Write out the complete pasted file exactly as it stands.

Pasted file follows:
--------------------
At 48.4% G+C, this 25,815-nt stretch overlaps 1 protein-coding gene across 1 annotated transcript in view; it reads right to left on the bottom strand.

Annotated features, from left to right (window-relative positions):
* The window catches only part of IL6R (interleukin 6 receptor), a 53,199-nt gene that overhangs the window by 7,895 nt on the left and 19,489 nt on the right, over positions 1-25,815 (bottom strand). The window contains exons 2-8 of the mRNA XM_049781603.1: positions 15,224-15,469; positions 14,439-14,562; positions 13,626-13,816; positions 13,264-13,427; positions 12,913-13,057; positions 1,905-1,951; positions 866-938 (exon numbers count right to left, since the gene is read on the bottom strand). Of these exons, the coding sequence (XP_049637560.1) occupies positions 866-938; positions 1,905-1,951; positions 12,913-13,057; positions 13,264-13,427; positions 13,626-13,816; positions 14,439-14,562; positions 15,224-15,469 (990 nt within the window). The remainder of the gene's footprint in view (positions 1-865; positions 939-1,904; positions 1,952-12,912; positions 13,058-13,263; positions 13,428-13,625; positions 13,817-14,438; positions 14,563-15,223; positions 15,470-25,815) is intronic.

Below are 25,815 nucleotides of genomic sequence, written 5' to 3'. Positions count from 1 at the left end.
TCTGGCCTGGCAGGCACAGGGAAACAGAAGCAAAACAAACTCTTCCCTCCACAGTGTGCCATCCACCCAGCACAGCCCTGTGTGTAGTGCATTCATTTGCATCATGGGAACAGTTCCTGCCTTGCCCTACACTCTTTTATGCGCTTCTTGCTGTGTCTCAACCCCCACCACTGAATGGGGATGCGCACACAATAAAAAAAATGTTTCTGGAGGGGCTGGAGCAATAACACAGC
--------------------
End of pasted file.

At 48.4% G+C, this 25,815-nt stretch overlaps 1 protein-coding gene across 1 annotated transcript in view; it reads right to left on the bottom strand.

Annotated features, from left to right (window-relative positions):
* The window catches only part of IL6R (interleukin 6 receptor), a 53,199-nt gene that overhangs the window by 7,895 nt on the left and 19,489 nt on the right, over positions 1-25,815 (bottom strand). The window contains exons 2-8 of the mRNA XM_049781603.1: positions 15,224-15,469; positions 14,439-14,562; positions 13,626-13,816; positions 13,264-13,427; positions 12,913-13,057; positions 1,905-1,951; positions 866-938 (exon numbers count right to left, since the gene is read on the bottom strand). Of these exons, the coding sequence (XP_049637560.1) occupies positions 866-938; positions 1,905-1,951; positions 12,913-13,057; positions 13,264-13,427; positions 13,626-13,816; positions 14,439-14,562; positions 15,224-15,469 (990 nt within the window). The remainder of the gene's footprint in view (positions 1-865; positions 939-1,904; positions 1,952-12,912; positions 13,058-13,263; positions 13,428-13,625; positions 13,817-14,438; positions 14,563-15,223; positions 15,470-25,815) is intronic.

Below are 25,815 nucleotides of genomic sequence, written 5' to 3'. Positions count from 1 at the left end.
TCTGGCCTGGCAGGCACAGGGAAACAGAAGCAAAACAAACTCTTCCCTCCACAGTGTGCCATCCACCCAGCACAGCCCTGTGTGTAGTGCATTCATTTGCATCATGGGAACAGTTCCTGCCTTGCCCTACACTCTTTTATGCGCTTCTTGCTGTGTCTCAACCCCCACCACTGAATGGGGATGCGCACACAATAAAAAAAATGTTTCTGGAGGGGCTGGAGCAATAACACAGC